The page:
Business Leaders: Secure, Invest, and Leverage IT for Revenue Generation
Gopal Khanna, Principal at The Khanna Group and Senior Fellow at the Technological Leadership Institute at the University of Minnesota, suggests a major paradigm shift among business owners is needed in how they secure, harmonize, and leverage vital proprietary information residing on their respective IT platforms – and it requires three things.
Minneapolis, MN (PRWEB) October 22, 2013
There has been a lot of awareness building on the crippling impact of cyber attacks on business and government information assets.
What is needed now, in addition to on-going awareness, is discussions to create strategies and action plans to mitigate business disruptions and secure the shareholder interests.
We have all heard about cyber intrusion disrupting the workings of major businesses as well as government. Publicly known cyber attacks have come from what is often referred to as insider threats, cyber theft, hacktivists a la the “Snowden Effect,” and entities abroad. The cyber attacks and thefts have been targeted mostly on commercial and public “Data Assets,” which when harnessed by businesses, creates customer information knowledge of the marketplace, competitive advantage and profits for companies. Protecting shareholder interests requires securing assets which, in the hyper-connected world, must include digitized Data and intellectual properties. It is the new imperative.
Securing commercial assets is not a new business undertaking. It has been a part of strategies to protect hard assets during the brick and mortar industrial era of the last century. However, with the commercialization of the Internet, the invisible cyber space has introduced another mode of transportation to the previously acknowledged railroad, shipping lanes, airway systems, and roads and bridges. The Internet now facilitates the spread of information and transactions within organizations, and externally without any boundaries and it has expanded the existing foundation of the transportation infrastructure of the country and the world as we know it. It needs to be recognized that we now, as a society, operate in the era of what I call ”Digital Global Public Square.” The new public square is vast and open, as compared to the mainstreet public square of the 19th and 20th century within the confines of known and well defined parameters, and has created enormous advantages for furthering the commercial interests of the nation. However, the unlimited access to open internet is like the Wild West: a lawless frontier that has rendered all organizations susceptible to crippling consequences.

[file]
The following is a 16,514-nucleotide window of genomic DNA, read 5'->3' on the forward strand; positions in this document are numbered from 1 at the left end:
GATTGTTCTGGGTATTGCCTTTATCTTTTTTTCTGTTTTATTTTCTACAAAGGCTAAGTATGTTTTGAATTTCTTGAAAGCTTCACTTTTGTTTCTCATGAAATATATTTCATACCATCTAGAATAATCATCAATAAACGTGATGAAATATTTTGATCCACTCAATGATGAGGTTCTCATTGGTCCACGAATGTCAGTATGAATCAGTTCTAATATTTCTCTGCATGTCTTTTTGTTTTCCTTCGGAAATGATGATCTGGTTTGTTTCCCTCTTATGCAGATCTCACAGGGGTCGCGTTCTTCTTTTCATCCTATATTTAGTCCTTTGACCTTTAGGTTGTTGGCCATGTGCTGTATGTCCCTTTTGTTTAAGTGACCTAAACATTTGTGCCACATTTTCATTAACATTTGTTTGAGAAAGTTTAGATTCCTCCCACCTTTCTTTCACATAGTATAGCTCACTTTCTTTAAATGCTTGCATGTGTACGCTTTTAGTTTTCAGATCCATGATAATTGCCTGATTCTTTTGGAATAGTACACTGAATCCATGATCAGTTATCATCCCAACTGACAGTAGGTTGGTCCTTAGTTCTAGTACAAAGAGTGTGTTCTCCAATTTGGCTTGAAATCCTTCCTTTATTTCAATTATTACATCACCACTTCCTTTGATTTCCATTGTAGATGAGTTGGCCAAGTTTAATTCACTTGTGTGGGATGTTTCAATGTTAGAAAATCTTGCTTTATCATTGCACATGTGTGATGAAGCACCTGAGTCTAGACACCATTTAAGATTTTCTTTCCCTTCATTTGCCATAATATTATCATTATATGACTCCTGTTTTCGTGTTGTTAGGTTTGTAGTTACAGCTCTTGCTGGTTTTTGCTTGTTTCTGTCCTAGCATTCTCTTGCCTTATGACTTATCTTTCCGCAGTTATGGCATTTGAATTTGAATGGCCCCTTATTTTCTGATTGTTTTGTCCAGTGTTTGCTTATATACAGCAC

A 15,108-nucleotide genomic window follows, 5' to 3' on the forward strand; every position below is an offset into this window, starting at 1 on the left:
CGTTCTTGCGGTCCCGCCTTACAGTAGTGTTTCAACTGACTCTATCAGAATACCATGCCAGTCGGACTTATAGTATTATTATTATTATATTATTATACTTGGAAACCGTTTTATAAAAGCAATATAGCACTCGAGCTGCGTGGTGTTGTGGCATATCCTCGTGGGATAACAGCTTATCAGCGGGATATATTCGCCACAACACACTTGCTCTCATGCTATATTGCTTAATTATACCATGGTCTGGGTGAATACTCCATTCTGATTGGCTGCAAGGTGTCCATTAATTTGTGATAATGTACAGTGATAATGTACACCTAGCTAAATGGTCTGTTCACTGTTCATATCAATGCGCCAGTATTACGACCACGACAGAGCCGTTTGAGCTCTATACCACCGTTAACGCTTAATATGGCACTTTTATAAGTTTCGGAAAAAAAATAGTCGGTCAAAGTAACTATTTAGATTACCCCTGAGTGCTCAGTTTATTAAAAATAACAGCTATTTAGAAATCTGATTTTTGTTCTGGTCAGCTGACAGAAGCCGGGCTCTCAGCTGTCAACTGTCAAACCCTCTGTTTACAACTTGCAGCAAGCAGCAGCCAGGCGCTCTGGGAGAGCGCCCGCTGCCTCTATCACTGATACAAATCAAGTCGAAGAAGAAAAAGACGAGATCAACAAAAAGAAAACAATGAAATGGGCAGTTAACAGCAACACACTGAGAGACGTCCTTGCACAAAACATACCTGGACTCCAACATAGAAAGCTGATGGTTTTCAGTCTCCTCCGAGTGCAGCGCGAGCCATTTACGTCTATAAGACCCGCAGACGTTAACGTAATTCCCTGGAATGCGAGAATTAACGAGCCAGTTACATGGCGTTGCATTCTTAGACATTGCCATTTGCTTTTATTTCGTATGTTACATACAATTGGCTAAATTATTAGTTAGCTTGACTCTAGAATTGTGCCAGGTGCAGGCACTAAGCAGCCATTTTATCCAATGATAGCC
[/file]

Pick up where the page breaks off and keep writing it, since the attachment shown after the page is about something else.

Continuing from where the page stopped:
Therefore, securing the workings of the nation’s critical infrastructure and protecting customers in the digital era calls for a major paradigm shift amongst business owners in how they secure, harmonize, and leverage vital proprietary information residing on their respective IT platforms. For starters, it requires three things:
1) Cyber Security is a Business Problem
Recognition on the part of business owner, corporate leaders, and elected officials that cyber security is a business problem to manage and is not just an IT problem. Therefore, it needs to be a CEOs governance responsibility, rather than CIOs and CISOs to manage.
2) A problem that cannot be Down-Sourced
There has to be a recognition that cyber security cannot be outsourced to government, as it was in the last century by letting FEMA, FBI and others to take responsibility. To secure private data and information assets, what is needed is a coordinated response and security measures that includes government, business owners and the public at large. Cyber security is a problem that cannot anymore be down-sourced to the IT department and technology professionals within the organization.
3) IT is a Profit-Center
The third recognition that needs to be made by the C-Suite and business owners is that to create a secure and reliable IT platform, investments are needed in technology capabilities, just as sales and regional distribution operations were funded in the 50’s and 60’s. This calls for a huge paradigm shift in making investments in IT platforms. We need to recognize that IT is a profit-center, not a cost-center.
Cyber threats, intrusions, and attacks have physical consequences just like floods, tornados, and hurricanes. Awareness is needed, but actions are required.
© Gopal Khanna 2013. All Rights Reserved.
Gopal Khanna is a senior fellow at the Technological Leadership Institute at the University of Minnesota. He was chief information officer and chief financial officer of the United States Peace Corps, and the first chief information officer in the State of Minnesota. Earlier he held business leadership positions in the private sector.
For the original version on PRWeb visit: http://www.prweb.com/releases/2013-10/GopalOpEd/prweb11257246.htm